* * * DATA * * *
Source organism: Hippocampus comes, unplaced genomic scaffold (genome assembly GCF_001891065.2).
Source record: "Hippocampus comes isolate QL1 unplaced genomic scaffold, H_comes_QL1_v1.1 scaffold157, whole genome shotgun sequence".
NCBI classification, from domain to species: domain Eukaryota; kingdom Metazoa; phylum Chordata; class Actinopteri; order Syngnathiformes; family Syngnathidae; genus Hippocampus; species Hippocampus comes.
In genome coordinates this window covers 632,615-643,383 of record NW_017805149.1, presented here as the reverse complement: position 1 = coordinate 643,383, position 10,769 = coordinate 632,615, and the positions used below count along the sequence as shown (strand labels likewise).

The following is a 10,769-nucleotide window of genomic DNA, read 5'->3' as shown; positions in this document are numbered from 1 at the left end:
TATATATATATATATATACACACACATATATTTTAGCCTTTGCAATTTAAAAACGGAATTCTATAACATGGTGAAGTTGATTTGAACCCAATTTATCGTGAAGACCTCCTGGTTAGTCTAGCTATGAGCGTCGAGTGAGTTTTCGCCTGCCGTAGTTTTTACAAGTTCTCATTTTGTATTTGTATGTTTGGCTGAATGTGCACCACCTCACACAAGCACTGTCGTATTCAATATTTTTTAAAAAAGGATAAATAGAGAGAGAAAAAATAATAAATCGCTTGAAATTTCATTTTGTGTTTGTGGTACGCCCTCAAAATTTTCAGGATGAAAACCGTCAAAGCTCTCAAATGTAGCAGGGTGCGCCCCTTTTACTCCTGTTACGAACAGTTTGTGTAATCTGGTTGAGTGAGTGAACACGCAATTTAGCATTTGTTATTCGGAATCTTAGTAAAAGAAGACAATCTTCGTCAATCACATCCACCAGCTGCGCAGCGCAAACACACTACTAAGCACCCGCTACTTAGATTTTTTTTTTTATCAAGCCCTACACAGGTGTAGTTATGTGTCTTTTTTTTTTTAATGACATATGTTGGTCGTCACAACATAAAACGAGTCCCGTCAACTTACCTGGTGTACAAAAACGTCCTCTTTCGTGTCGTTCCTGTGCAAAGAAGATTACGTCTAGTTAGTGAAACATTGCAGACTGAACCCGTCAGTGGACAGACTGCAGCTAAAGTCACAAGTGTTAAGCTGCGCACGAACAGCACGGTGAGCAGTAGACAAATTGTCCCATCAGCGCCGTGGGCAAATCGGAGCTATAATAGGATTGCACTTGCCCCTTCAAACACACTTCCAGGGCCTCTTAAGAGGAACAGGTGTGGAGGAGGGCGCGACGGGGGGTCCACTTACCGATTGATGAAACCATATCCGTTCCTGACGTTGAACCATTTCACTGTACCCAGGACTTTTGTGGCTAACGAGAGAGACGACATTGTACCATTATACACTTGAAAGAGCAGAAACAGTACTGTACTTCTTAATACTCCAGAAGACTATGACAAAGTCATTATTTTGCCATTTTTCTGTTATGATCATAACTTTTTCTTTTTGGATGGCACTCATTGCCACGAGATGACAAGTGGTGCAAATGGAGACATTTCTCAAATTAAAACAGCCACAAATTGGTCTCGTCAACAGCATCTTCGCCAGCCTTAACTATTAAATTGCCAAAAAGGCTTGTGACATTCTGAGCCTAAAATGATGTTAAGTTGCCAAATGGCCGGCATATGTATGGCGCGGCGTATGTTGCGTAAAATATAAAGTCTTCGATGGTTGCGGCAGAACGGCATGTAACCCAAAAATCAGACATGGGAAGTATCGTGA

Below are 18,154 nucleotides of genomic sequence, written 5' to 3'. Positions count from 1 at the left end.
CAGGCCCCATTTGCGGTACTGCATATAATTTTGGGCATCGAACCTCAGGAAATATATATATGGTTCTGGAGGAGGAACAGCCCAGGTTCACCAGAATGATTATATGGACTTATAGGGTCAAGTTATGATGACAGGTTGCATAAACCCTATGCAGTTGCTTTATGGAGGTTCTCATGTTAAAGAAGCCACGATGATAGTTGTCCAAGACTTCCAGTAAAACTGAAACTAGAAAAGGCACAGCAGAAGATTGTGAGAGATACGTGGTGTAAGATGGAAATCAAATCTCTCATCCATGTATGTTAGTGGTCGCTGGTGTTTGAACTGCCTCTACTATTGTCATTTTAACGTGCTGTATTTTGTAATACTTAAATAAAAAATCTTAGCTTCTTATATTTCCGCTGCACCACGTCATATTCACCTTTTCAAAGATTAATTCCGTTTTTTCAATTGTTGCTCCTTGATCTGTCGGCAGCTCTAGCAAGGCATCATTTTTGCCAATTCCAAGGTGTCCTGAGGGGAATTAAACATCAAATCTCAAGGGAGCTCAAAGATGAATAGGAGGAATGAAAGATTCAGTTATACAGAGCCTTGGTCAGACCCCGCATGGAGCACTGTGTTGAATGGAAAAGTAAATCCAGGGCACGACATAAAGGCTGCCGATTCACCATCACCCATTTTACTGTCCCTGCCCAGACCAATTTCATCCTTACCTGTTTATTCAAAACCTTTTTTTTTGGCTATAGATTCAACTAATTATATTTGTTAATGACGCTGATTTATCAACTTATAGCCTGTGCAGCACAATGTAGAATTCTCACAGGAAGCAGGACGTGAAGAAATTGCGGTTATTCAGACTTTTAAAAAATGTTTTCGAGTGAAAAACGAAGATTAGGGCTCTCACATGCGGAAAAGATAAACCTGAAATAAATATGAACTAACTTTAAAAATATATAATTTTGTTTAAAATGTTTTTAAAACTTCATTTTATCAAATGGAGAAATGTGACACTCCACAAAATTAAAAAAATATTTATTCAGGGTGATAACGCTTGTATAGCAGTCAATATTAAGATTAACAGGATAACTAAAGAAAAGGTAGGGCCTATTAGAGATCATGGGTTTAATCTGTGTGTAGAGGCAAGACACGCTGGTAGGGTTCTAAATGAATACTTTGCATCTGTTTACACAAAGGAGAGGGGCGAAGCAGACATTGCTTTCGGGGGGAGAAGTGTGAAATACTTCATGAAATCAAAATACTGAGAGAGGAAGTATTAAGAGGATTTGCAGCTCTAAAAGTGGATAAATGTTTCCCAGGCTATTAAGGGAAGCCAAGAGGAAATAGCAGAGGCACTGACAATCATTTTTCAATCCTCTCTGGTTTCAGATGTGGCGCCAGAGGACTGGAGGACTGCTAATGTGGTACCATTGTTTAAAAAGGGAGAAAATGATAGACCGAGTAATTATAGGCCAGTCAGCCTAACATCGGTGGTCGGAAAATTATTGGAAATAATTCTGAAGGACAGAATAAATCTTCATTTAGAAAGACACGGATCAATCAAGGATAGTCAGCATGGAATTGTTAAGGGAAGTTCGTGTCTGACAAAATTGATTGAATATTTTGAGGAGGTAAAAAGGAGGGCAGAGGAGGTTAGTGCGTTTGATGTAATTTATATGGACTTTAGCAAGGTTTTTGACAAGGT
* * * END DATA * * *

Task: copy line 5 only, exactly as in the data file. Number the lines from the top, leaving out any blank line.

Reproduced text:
The following is a 10,769-nucleotide window of genomic DNA, read 5'->3' as shown; positions in this document are numbered from 1 at the left end: